GREENWELL v. R WINGS R WILD LLC

No. 4:15-cv-742-DPM.

PAIGE GREENWELL and ZACHARY FLUKER, on behalf of themselves and all other persons similarly situated, known and unknown, Plaintiffs, v. R WINGS R WILD LLC; CONWAY WILD WINGS LLC; NORTH LITTLE ROCK WINGS LLC; JEROMY HOWARD; FORT SMITH FIERY HOT LLC; JONESBORO WINGS LLC; WING IT LLC; I-40 WINGS LLC; EDMOND WINGS LLC; RWINGS ROCK LLC; TULSA WINGS LLC; SHAWNEE WINGS LLC; MIDDELWINGS LLC; WILD WINGS WEST LLC; OWASSO WINGS LLC; YUKON WINGS LLC; NORMAN WINGS LLC; and STILLWATER WINGS LLC, Defendants.

United States District Court, E.D. Arkansas, Western Division.

Editors Note
Applicable Law: 29 U.S.C. § 201
Cause: 29 U.S.C. § 201 Fair Labor Standards Act
Nature of Suit: 710 Labor: Fair Standards
Source: PACER


Attorney(s) appearing for the Case

Paige Greenwell, Plaintiff, represented by Douglas M. Werman , Werman Salas P.C..

Paige Greenwell, Plaintiff, represented by Sarah J. Arendt , Werman Salas P.C., pro hac vice, Steven P. Schneck , Werman Salas P.C., pro hac vice, Zachary C. Flowerree , Werman Salas P.C., Joshua Sanford , Sanford Law Firm & Joshua Lee West , Sanford Law Firm.

Zachary Fluker, Plaintiff, represented by Douglas M. Werman , Werman Salas P.C., Sarah J. Arendt , Werman Salas P.C., pro hac vice, Steven P. Schneck , Werman Salas P.C., pro hac vice, Zachary C. Flowerree , Werman Salas P.C., Joshua Sanford , Sanford Law Firm & Joshua Lee West , Sanford Law Firm.

R Wings R Wild LLC, Defendant, represented by Brent D. Hockaday , Bell, Nunnally & Martin, LLP, pro hac vice, Jay M. Wallace , Bell, Nunnally & Martin, LLP, pro hac vice, R. Heath Cheek , Bell, Nunnally & Martin, LLP, pro hac vice, Constance G. Clark , Davis, Clark, Butt, Carithers & Taylor, PLC & Kelly P. Carithers , Davis, Clark, Butt, Carithers & Taylor, PLC.

Conway Wild Wings LLC, Defendant, represented by Brent D. Hockaday , Bell, Nunnally & Martin, LLP, pro hac vice, Jay M. Wallace , Bell, Nunnally & Martin, LLP, pro hac vice, R. Heath Cheek , Bell, Nunnally & Martin, LLP, pro hac vice, Constance G. Clark , Davis, Clark, Butt, Carithers & Taylor, PLC & Kelly P. Carithers , Davis, Clark, Butt, Carithers & Taylor, PLC.

North Little Rock Wings LLC, Defendant, represented by Jay M. Wallace , Bell, Nunnally & Martin, LLP, R. Heath Cheek , Bell, Nunnally & Martin, LLP, pro hac vice & Brent D. Hockaday , Bell, Nunnally & Martin, LLP.

Jeromy Howard, Defendant, represented by Jay M. Wallace , Bell, Nunnally & Martin, LLP, R. Heath Cheek , Bell, Nunnally & Martin, LLP, pro hac vice & Brent D. Hockaday , Bell, Nunnally & Martin, LLP.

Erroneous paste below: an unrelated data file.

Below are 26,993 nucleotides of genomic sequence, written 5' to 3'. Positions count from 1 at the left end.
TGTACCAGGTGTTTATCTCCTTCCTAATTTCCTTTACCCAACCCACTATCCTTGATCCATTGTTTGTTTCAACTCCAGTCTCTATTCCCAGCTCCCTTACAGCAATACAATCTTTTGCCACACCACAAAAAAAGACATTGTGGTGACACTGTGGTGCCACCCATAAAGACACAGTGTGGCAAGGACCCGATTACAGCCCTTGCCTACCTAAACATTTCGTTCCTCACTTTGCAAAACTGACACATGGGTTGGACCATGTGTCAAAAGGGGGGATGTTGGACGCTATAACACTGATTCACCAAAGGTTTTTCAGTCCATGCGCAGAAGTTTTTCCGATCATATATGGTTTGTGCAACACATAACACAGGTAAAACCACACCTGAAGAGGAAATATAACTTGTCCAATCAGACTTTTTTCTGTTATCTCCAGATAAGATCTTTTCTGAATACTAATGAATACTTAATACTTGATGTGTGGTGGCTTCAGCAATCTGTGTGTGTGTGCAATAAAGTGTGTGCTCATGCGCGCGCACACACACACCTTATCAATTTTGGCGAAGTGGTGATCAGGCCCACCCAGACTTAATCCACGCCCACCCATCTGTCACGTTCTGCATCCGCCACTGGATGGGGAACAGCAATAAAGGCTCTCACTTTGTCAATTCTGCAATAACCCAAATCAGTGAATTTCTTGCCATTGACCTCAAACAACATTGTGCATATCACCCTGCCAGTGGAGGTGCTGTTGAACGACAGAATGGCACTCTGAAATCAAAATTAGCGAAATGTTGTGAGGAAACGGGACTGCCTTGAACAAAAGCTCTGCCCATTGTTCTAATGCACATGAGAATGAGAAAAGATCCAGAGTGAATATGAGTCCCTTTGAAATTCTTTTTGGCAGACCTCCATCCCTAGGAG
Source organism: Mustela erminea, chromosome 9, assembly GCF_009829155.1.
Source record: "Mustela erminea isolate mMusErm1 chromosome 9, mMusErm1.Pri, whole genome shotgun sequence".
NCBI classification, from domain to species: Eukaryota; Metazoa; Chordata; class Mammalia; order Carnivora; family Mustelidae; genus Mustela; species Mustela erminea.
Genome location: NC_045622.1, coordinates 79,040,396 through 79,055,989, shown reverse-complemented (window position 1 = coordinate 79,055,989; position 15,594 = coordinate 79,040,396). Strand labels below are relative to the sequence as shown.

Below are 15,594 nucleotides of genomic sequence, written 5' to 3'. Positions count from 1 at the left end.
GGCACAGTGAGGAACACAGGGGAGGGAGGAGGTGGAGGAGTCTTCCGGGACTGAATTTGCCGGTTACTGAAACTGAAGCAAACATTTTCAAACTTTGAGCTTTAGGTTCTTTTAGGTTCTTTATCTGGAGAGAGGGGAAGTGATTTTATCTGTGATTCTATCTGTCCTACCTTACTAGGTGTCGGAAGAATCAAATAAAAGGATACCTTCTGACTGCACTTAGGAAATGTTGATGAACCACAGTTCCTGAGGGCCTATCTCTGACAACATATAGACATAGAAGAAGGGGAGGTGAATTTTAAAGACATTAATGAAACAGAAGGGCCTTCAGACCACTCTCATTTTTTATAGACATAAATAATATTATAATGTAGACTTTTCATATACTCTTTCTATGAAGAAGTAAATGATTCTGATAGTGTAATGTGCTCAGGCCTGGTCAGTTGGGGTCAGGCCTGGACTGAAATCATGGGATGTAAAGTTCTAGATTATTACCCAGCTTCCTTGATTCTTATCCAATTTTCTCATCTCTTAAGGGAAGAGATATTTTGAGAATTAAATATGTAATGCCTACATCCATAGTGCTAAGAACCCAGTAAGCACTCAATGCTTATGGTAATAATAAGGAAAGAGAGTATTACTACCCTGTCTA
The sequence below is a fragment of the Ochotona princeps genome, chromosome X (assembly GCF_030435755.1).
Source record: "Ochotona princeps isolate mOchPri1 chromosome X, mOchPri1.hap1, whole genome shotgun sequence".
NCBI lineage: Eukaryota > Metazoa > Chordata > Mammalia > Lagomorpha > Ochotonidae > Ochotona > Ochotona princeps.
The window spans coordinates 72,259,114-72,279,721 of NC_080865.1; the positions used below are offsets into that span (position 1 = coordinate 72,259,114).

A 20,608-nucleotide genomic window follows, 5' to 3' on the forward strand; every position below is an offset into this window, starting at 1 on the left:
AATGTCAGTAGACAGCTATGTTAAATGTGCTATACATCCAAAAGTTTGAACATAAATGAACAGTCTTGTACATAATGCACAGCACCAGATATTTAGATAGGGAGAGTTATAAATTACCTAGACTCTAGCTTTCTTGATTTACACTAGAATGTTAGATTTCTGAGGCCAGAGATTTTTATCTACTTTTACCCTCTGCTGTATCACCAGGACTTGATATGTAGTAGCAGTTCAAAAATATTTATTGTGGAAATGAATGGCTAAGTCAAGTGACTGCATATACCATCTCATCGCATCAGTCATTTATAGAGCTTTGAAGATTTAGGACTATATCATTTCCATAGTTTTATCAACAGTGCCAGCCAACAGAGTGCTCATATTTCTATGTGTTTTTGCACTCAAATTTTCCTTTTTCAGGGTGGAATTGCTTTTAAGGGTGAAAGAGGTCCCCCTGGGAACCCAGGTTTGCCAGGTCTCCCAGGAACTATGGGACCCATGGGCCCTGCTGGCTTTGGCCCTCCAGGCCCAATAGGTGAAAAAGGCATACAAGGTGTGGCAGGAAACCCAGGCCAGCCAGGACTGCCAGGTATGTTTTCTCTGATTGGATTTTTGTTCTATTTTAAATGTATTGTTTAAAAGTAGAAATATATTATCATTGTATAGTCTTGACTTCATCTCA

ORDER

D. P. MARSHALL, Jr., District Judge.

Motion to clarify, reconsider, provide an amended expert report, or certify for interlocutory appeal, No 113, partly granted and mostly denied. Slate can testify about her observations (through live video feeds and archived videos) of the work at the Defendants' restaurants. And—with important limitations—she can testify about general practices in the restaurant business based on her experience. What she may not do, directly or indirectly, is tell the jury (with the imprimatur of her long public service) what the law required in these circumstances or that these restaurants followed that law. Ultimate-issue evidence often is admissible. FED. R. EVID. 704(a); United States v. Posters N Things Ltd., 969 F.2d 652, 661 n.6 (8th Cir. 1992). But it should be excluded when the jury question is compliance with federal law and the expert proposes to school the jury in detail on that law, define legal terms operationally, and tell the jury whether a party violated that law or not. Southern Pine Helicopters, Inc. v. Phoenix Aviation Managers, Inc., 320 F.3d 838, 841 (8th Cir. 2003).

The limitations. The title of Slate's positions with the Department of Labor should not be mentioned. Testimony by a "Compliance Specialist" or "Enforcement Coordinator" from the DOL's Wage and Hour Division about what's usually done necessarily carries a judgment about what pay practices are legally proper. And Slate may not, explicitly or implicitly, tie the practices she's observed into what's proper under the law, either regulatory or statutory.

Some examples: She may say which tasks servers in the industry usually perform, but not whether it's permissible to pay a tipped rate for those tasks. No 85-1 at 50-51. She may say which tasks servers customarily share, but not whether they can share tasks without the tasks' becoming non-tipped work. No 85-1 at 54. Slate may likewise say that servers often prepare their work-stations for the day. She can't say, however, whether that prep work is tip-yielding, or that the tipped rate must be paid for it. No 85-1 at 55, 59. And she can't say or imply anything about how other restaurants pay their servers or bartenders, such as which duties they count as general preparation work or maintenance. E.g., No 85-1 at 50, 52 & 55.

All three of Slate's opinions are a tight weave of fact and law. No 85-1 at 50-64. If she can unwind those opinions, and eliminate the law from them, then what's left might help the jury some. Without the law parts, a few threads of pure fact remain. It's the Defendants' decision whether to have Slate use her expertise and testify at trial about them.

The Court will not certify this issue under 28 U.S.C. § 1292(b). It's not the sort of extraordinary, unsettled question appropriate for immediate review.

So Ordered.


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